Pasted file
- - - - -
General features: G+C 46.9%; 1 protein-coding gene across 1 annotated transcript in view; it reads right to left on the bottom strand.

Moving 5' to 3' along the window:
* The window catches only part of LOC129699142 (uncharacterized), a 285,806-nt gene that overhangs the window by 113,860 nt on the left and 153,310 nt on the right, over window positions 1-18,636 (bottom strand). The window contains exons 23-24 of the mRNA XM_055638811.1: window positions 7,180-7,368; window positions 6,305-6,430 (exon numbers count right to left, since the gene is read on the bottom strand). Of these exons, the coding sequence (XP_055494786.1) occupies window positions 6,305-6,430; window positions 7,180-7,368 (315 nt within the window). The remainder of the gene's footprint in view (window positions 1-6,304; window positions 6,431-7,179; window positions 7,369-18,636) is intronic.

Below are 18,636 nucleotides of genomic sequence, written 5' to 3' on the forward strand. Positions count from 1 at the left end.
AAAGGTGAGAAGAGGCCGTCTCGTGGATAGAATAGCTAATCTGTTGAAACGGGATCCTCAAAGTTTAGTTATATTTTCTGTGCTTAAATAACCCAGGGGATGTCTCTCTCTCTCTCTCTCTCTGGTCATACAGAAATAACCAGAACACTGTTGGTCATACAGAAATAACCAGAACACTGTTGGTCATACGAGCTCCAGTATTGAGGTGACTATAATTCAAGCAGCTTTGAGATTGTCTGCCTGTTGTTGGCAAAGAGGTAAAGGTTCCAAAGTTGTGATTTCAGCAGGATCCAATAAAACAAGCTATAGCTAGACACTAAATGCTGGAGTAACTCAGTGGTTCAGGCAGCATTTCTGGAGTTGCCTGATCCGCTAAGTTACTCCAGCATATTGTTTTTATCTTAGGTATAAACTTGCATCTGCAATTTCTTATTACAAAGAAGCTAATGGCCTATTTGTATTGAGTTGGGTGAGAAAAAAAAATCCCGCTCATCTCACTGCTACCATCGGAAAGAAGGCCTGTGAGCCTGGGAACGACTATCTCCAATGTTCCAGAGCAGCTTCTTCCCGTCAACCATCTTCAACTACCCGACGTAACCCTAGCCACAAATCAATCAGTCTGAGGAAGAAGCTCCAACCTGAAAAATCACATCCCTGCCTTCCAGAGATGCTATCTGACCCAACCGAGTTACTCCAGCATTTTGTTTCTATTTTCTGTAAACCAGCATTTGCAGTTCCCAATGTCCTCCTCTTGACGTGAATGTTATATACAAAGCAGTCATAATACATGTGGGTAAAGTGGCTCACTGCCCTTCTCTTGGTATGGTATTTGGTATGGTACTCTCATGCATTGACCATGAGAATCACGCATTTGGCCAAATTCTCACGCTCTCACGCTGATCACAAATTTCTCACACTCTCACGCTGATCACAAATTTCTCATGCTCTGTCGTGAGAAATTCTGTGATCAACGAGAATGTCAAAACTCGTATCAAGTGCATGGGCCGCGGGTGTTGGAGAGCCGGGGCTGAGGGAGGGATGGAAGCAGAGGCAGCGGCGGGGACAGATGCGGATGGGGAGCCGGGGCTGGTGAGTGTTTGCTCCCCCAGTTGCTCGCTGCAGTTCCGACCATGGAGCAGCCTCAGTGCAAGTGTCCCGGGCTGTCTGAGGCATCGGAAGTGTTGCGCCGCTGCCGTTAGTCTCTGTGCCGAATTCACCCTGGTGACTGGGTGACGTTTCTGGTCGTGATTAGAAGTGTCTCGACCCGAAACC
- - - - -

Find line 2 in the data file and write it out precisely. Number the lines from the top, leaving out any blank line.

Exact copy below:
Moving 5' to 3' along the window: